And speaking of Kim and Kayla - I borrowed Kim from this mother-daughter writing team to co-write and book with Kim.  It comes out in December - just in time for Christmas! But we're hoping to have it in time for our November 30th booksigning.  More about that in a minute.

All Things Hidden is set in Alaska in 1935 and tells a story of the Matanuska Colony set up by FDR to help 200 Depression families to relocate for a new start in Alaska.  It's romance and intrigue, suspense and a dynamic historical setting. I'm so excited because this book is already receiving some really positive reviews.

Now for the booksigning information - if you're in Colorado Springs, I hope you'll join us!

Next we'll be off to see our grandkids and daughter in Kansas.  I'm so excited and we plan to have an early Christmas celebration.  My daughter Julie plans to cook a wonderful Christmas meal and we get to enjoy eating it.  Best of all we get to see our grandkids open presents.

Does this trio look like they're gonna be fun or what?

Poppy and Nana are resting up for seeing them.  We've both had some on-going issues with health, so we want to be at our best.

And we won't have to worry about what's happening at the house back home, because we have folks who'll be back at the house taking care of the animals so we don't have to kennel them.  Wahoo!

Friday, November 1, 2013

All Saints Day

All Saints Day

November 1st is the established day to celebrate All Saints’ Day.  November 2nd is the day to celebrate All Souls’ Day.  Somewhere over the years however, Halloween on the 31st of October got most of the attention.

Hallow, in Old English, means "holy" or "sacred." "Hallows' Eve," or "Halloween" means "the evening of holy persons".  In our society today it has become to most an evening to dress up and get candy, while there are those select groups who have less innocent ideas about an evening that originally had a holy purpose.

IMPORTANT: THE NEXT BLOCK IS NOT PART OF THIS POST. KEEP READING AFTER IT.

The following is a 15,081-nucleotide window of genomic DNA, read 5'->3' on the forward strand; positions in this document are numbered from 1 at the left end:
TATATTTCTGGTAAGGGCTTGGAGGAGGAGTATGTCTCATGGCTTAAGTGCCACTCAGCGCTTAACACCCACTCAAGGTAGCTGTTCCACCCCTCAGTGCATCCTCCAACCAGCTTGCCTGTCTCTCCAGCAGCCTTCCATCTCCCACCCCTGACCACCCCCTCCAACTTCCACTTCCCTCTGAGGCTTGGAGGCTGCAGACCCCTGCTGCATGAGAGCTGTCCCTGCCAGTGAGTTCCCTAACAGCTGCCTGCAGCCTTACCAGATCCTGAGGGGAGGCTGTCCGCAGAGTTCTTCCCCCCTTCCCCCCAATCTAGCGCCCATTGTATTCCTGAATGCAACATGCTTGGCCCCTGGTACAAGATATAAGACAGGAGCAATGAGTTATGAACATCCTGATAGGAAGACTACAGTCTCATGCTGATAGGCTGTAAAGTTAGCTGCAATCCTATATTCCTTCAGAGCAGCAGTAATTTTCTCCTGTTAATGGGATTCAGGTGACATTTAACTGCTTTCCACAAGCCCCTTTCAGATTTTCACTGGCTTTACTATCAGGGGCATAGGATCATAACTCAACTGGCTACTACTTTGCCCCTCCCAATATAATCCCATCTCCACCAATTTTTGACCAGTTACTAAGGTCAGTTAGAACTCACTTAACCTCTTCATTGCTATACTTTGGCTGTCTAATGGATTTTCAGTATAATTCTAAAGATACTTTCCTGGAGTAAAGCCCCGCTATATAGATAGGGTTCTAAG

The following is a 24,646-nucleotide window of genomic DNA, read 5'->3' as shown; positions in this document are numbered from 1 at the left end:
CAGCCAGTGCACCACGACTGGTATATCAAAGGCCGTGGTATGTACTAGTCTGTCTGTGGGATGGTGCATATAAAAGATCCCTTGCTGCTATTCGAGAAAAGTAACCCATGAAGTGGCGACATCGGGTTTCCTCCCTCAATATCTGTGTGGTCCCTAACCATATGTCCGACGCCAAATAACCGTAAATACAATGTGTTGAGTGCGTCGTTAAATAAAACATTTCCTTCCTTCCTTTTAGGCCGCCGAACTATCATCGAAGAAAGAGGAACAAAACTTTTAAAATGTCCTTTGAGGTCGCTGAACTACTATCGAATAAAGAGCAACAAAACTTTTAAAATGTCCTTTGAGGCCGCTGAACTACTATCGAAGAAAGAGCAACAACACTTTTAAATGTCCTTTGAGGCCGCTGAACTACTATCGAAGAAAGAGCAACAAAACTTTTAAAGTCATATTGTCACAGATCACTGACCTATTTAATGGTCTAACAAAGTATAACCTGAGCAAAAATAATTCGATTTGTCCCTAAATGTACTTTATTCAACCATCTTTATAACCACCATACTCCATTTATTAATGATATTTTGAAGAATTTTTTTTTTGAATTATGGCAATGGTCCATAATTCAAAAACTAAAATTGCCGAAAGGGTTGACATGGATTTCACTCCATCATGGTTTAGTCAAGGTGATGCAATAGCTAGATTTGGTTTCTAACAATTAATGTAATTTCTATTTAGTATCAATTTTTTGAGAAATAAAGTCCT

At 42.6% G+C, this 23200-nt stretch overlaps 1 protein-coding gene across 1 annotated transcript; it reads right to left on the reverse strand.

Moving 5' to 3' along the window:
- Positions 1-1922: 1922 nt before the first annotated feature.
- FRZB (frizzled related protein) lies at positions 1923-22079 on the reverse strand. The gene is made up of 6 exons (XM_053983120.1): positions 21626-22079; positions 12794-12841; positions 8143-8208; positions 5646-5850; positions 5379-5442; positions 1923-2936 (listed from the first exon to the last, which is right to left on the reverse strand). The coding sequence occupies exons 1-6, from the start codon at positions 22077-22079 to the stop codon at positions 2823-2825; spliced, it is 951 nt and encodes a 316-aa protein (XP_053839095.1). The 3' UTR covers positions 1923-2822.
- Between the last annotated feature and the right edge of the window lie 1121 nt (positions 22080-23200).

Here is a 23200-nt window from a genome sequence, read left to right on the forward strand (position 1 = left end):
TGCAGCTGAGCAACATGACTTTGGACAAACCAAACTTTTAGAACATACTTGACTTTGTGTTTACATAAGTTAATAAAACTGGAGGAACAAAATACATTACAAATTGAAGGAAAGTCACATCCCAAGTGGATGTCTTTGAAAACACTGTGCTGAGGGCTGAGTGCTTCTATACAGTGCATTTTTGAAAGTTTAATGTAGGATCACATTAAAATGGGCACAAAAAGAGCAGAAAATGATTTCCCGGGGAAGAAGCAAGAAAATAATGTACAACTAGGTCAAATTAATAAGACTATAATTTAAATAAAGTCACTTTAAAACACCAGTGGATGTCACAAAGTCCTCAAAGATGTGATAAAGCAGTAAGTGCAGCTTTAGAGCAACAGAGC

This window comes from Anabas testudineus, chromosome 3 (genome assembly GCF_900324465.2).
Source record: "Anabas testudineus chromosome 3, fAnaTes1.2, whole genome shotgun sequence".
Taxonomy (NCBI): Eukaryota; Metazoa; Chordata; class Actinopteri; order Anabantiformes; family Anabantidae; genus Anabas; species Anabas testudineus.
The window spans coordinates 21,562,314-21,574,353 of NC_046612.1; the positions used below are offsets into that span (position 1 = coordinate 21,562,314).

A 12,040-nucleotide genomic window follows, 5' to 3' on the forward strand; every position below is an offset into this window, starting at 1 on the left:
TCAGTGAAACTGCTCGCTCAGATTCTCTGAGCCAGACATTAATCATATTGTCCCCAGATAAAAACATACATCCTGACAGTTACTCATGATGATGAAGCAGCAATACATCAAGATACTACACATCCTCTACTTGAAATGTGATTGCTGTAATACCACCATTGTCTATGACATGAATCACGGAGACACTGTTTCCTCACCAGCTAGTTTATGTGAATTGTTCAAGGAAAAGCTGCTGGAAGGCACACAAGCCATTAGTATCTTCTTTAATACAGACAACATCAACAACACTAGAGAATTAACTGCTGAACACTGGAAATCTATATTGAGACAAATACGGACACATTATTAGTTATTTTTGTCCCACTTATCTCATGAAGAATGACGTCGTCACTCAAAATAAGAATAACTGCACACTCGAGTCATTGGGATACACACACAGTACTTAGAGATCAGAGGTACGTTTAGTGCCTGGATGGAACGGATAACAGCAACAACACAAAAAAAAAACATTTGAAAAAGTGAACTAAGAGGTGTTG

Throughout the history of the Christian church many people have given their lives and energy to help others find God.  Some say that we who love God are the saints.  While others believe saints to be a reserved position for those who did something special for God and brethren are those who simply loved Him.  No matter where you stand on saints, I believe we can still remember “all souls” and in keeping with that, I can’t help but think of all the souls who helped to shape the Christian church.

Throughout history there are a great many.  Recently I’ve read a biography on St. Augustine and am now reading his book CITY OF GOD. It’s fascinating to read and see the philosophies of those who lived so soon after Christ was on earth. Augustine was as sinful as they come prior to his coming to God. Even as I look at the bare bones of the church in his time, I see the influence that he.  God uses all sorts to do his will.
Now I don't know how evident this man's work was in our Christianity, but I couldn't pass him up. Then as I read about him I was really convicted. That man's name?

St. Waldo.  He’s of course the one who started "Where’s Waldo".  Well maybe not, but he was a northern Italian man who nursed his leprous teacher for over 20 years. During that time he was instructed by the man—a priest.  Upon his teacher’s death, Waldo withdrew from the world to devote himself to speaking with God and focusing on heaven.  That sounds like a wonderful thing for all of to do. I can't imagine the joy of putting the world aside to just focus on God. After a long time away from society they found Waldo - in the hollow of a tree where he had spent out his life on his knees. He died there as well - on his knees.

Skipping ahead we see men like John Wycliffe (1320-1384) who longed for people to have the Bible translated in the common language.  He personally translated the Gospels and it’s said that he possibly translated the entire New Testament while others translated the Old Testament.  His Bible was completed in 1384. Wycliffe Ministers are still at work today to get the Bible into every language.

Or maybe you’ve heard of William Tyndale (1494–1536) an English scholar who became a leading figure in Protestant reform. He also made a translation of the Bible into English. Tyndale was arrested and jailed in 1535 and convicted of heresy and executed.  His dying wish was that the King of England’s eyes would be opened.  Two years later Henry the 8th authorized The Great Bible for the Church of England.  This was a Bible put together from mostly Tyndale’s work and did much to spread reformation. Henry was notorious for his bad boy ways, but God even used him to greatly restructure the church.